How did you get into your practice?I grew up in Denmark and following High School I got accepted to do a 4 year full time course in Ceramics at Kolding Art and Craft School from 1974 to 78.
After the Ceramics course I worked at a pottery in Copenhagen for 4 years learning all the skills required in a production pottery where every piece and all processes were done by hand. Alongside the paid work I was able to make my own work which I sold through a co-op shop which stocked many different art and craft items. I also took part in a couple of exhibitions.
How and when did the practice come into being, and how has it evolved over time (if at all)?
I moved to Northern Norway for a year to work and in 1985 I settled in Melbourne.
Here I shared workshop space for my own production as well as working for other
ceramists. Since 1991 I have had my own home studio with an electric kiln.
Is your practice informed by any specific set of values or principles?
I regard making clay works by hand worthwhile and I enjoy learning and employing the many required skills to my creations. I think it is important that the ‘hand made’ is still done in a world which is becoming ever more screen based and where production can be done by machines. Pottery making has a history which goes back to ancient times and has been practised in
most cultures. I feel this link strongly and like to be a small part of a continued story. This was a consideration when I choose to work in the field as I have always been interested in archaeology and did some study in Denmark.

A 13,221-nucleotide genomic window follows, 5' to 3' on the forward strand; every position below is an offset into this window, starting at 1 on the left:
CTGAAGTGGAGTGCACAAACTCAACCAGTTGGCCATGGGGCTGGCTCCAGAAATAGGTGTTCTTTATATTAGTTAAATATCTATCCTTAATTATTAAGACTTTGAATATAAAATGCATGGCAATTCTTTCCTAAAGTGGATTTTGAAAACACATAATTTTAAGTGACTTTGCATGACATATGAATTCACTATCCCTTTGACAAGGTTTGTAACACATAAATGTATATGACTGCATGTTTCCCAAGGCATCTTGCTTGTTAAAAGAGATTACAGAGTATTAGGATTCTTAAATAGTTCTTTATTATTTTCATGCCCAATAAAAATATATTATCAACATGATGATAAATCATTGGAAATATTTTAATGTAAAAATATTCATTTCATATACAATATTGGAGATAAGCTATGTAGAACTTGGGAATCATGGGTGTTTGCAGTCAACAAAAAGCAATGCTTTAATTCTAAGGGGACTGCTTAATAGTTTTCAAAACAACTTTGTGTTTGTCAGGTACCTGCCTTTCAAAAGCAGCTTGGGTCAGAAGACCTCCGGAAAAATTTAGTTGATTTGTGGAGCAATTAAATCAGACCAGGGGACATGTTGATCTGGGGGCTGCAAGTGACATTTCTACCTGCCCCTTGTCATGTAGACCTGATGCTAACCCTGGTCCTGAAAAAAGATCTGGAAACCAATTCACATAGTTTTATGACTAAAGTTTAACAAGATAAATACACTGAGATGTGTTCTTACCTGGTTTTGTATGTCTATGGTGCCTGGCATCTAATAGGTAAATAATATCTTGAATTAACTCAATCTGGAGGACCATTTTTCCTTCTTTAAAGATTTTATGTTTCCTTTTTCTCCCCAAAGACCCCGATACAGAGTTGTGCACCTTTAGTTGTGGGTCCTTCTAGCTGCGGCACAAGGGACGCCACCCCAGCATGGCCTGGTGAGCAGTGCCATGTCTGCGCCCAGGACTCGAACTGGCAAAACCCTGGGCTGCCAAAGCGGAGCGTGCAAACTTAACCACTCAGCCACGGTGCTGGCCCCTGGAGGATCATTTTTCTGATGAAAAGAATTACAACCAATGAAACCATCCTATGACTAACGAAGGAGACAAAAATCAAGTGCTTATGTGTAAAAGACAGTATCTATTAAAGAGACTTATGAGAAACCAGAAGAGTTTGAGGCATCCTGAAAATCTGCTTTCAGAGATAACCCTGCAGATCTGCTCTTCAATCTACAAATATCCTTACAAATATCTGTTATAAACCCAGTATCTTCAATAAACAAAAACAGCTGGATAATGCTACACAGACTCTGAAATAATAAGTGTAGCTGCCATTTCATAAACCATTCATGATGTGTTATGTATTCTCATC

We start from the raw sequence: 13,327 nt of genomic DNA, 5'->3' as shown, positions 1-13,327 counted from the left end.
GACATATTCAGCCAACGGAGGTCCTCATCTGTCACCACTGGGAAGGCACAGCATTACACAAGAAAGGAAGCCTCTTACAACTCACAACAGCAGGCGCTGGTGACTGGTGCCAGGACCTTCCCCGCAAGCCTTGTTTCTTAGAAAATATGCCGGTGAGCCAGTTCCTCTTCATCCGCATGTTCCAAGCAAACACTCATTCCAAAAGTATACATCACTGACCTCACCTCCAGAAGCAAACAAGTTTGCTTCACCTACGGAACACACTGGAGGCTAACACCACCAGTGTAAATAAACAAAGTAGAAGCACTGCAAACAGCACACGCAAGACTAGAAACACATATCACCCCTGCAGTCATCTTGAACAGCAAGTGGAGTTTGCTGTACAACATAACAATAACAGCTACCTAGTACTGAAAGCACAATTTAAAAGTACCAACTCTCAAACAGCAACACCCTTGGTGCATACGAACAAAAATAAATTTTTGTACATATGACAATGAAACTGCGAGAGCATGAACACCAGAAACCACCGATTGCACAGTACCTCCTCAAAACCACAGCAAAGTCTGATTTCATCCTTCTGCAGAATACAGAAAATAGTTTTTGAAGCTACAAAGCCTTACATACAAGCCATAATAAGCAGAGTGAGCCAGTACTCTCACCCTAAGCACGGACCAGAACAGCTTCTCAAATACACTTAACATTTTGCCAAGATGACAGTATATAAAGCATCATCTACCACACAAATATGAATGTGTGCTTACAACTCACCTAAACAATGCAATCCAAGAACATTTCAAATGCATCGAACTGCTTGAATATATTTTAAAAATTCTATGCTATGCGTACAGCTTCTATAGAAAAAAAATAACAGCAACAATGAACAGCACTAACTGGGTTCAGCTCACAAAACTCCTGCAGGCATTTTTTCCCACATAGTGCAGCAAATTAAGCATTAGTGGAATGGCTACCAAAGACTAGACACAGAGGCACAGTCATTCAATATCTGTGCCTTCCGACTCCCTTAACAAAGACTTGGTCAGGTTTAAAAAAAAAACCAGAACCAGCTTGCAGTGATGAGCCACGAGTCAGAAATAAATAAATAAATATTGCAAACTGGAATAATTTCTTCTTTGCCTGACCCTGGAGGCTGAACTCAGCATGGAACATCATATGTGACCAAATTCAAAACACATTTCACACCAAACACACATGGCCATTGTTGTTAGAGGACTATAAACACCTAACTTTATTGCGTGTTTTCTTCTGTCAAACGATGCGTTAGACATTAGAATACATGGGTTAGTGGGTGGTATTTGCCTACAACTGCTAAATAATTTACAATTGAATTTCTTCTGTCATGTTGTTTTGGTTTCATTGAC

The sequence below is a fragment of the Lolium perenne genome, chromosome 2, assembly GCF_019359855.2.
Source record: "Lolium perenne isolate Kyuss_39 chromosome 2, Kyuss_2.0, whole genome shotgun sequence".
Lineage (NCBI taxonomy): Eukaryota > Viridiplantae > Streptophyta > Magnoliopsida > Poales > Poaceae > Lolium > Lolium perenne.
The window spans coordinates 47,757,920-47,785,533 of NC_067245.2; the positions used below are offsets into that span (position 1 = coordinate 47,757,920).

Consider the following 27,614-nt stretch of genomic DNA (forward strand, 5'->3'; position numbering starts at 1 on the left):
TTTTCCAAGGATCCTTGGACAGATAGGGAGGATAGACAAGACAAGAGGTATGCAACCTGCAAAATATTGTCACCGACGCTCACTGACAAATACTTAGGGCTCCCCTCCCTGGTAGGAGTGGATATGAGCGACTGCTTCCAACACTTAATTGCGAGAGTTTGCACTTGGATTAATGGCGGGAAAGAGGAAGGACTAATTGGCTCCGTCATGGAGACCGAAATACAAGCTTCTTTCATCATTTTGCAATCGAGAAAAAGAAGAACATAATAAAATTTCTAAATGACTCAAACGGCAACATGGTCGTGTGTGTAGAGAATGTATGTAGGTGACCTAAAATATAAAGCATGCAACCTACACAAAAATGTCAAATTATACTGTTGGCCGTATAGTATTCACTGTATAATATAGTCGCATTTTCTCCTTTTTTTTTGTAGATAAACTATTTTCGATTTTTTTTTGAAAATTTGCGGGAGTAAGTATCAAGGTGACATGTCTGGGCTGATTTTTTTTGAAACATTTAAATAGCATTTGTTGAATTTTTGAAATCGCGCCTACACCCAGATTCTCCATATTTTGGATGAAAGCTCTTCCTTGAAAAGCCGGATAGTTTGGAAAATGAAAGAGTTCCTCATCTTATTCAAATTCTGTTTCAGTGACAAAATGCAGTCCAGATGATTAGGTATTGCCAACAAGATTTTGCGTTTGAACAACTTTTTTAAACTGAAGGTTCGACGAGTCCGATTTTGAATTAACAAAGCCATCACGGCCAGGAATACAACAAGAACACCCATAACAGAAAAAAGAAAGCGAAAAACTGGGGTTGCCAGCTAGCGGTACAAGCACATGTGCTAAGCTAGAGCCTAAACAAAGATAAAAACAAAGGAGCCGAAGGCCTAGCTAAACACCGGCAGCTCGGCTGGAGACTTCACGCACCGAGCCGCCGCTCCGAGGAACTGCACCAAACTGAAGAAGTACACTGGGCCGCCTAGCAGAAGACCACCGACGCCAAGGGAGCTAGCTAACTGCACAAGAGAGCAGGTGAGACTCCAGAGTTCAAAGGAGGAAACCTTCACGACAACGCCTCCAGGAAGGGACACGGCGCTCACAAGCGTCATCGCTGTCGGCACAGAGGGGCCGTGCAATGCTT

How does your studio or workspace function in the day-to-day?I have had a studio at home since 1991 and have been able to combine working and being a mother to two girls when they were young and going to school. They are now grown up.
Style and influences.
How would you define your work?I make functional pieces which are made individually on the pottery wheel and fired to 1280 in an electric kiln. I aim to make pieces with quality and style which will not date but can give pleasure to the user for a long time. I make all designs and glazes myself.
My exhibition work may be hand built sculptural shapes or wheel thrown pieces
depending on the particular idea which suit the occasion.
I am told that my work show that I have a Scandinavian background and I regard that as unavoidable but also a regard is as a compliment. You cannot remove the influences you acquire while growing up and studying.
Do you see your work as belonging to any particular style or tradition?
I aim to make sure that I do my best choose the right clay, surface treatment, glazes and firing to suit the project.
What matters most to you in considering and developing a project?
Nature and the environment is a great inspiration for me and over time I have used various themes such as the sea and shells in the work. Recently I have made installation work which refer to climate change and the consequences it may cause.
Who/what are your greatest influences? (Anyone or anything that feeds your work, directly or indirectly.)
In over 40 years of making I have been inspired and influenced by numerous ceramic artists from all over the world and by ancient European pottery.
To name a few ceramic artists whose work I admire:
Gudrun Meedom Baech, Beate Andersen, Gunhild Aaberg, Jane Reumert, Lucie Rie, Karen Karnes, Eva Zeisel, Thorvald Bindesboll, Erik Nyholm, Bjarne Christensen, Carl- Harry Staalhane, Gunnar Nylund.
Talk me through the ways that sustainability features in your work.I recycle clay trimmings and pieces that are second rate (before firing).
I try to not waste materials, I have a sink trap for the clay sludge, I make sure to fire only a fully packed kiln, I have solar panels for electricity. I support a tree planting program www.withoneseed.org.au for my CO 2 emissions.